$\begingroup$ Dear stankewicz, Thanks for your attention! My longterm aims are followings 1) understanding Diophantine aspects of elliptic curves namely the problem of rational solution and integral points on the curve. specifically deep comprehension of MoredellWeil Theorem ,Siegel Theorem ,Faltings Theorem,Weil Theorem (STW Conjecture) and BirchSwinnerton Dyer Conjecture! 2) Arithmetic aspects of Langlands Program; 3) understanding the schemetheoretic approach to arithmetic problems (for this I found Q.Liu's "Algebraic Geometry and Arithmetic Curves" but it was a nightmare!) $\endgroup$– MathPhys LoverJun 7, 2013 at 22:06
4 Answers
I recommend Silverman's The Arithmetic of Elliptic Curves. Silverman takes the highbrow approach, but writes in such a way as to make his book friendly and accessible for newcomers.

$\begingroup$ Dear Frank Thorne: it seems that required prerequisite for this book is algebraic geometry which is beyond my knowledge! $\endgroup$ Jun 7, 2013 at 21:56

1$\begingroup$ @MathPhys Lover: "Arithmetic Geometry" the name itself suggests that there is going to be $\textbf{Algebraic Geometry}$ involved, even if you were to start from scratch. So I don't see anybody skipping Algebraic Geometry and learning Arithmetic Geometry. $\endgroup$– C.S.Jun 8, 2013 at 2:10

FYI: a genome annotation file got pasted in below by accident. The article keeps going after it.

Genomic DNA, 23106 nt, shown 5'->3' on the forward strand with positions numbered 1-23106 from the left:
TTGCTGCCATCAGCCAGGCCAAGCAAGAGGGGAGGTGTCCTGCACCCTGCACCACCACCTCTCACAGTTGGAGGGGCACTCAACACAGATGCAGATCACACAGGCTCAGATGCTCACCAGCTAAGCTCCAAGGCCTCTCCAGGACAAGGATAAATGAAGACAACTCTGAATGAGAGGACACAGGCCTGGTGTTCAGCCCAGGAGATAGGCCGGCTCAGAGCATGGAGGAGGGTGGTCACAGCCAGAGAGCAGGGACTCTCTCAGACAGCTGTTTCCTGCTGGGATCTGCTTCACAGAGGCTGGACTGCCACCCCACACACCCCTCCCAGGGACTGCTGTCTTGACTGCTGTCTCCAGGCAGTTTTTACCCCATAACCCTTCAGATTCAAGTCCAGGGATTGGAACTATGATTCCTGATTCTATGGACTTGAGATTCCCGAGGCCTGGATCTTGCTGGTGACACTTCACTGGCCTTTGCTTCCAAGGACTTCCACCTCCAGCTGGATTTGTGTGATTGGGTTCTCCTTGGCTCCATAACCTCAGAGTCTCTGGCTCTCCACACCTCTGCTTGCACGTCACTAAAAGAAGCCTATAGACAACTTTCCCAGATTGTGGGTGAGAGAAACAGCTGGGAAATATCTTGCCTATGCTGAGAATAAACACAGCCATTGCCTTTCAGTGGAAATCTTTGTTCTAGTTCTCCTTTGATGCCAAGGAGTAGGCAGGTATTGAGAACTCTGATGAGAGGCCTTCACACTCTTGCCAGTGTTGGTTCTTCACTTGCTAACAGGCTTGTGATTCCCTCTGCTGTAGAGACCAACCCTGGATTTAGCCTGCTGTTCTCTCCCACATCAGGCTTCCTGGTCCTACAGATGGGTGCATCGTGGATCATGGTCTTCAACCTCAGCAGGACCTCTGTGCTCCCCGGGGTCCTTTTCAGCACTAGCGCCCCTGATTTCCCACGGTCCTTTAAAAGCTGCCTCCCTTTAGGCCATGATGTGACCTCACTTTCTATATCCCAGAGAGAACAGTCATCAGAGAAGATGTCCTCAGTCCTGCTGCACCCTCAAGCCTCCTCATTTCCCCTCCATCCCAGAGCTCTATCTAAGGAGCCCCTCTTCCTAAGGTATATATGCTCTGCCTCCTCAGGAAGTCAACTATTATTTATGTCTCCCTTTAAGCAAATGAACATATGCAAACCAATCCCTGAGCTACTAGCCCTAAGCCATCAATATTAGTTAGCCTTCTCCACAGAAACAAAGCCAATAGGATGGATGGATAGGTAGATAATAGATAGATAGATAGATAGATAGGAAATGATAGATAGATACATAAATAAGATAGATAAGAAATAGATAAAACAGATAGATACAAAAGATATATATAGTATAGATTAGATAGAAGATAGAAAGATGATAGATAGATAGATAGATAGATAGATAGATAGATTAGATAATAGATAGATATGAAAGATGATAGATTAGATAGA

1$\begingroup$ The definition of "arithmetic geometry" is more or less "algebraic geometry applied to number theory". Silverman indeed uses algebraic geometry, but he gets a lot of mileage out of only a little bit of algebraic geometry, and the needed algebraic geometry is explained in two short introductory chapters. $\endgroup$ Jun 8, 2013 at 10:12

$\begingroup$ as the title of this topic suggests I require a roadmap! so my main question is "are the next step for someone like me with basic knowledge of Algebra & Analysis to comprehend basic arithmetic geometry for my aims explained in an answer to stankewicz is to use Silverman's book? I know that I should master Algebraic Geometry! $\endgroup$ Jun 8, 2013 at 12:27

$\begingroup$ Honestly based upon the answer you gave, Silverman's Arithmetic of Elliptic Curves is a pretty good starting point. As Frank says, the algebraic geometry prerequisites are covered in the first two chapters and he really dives into the subject in chapter 3. $\endgroup$ Jun 10, 2013 at 2:59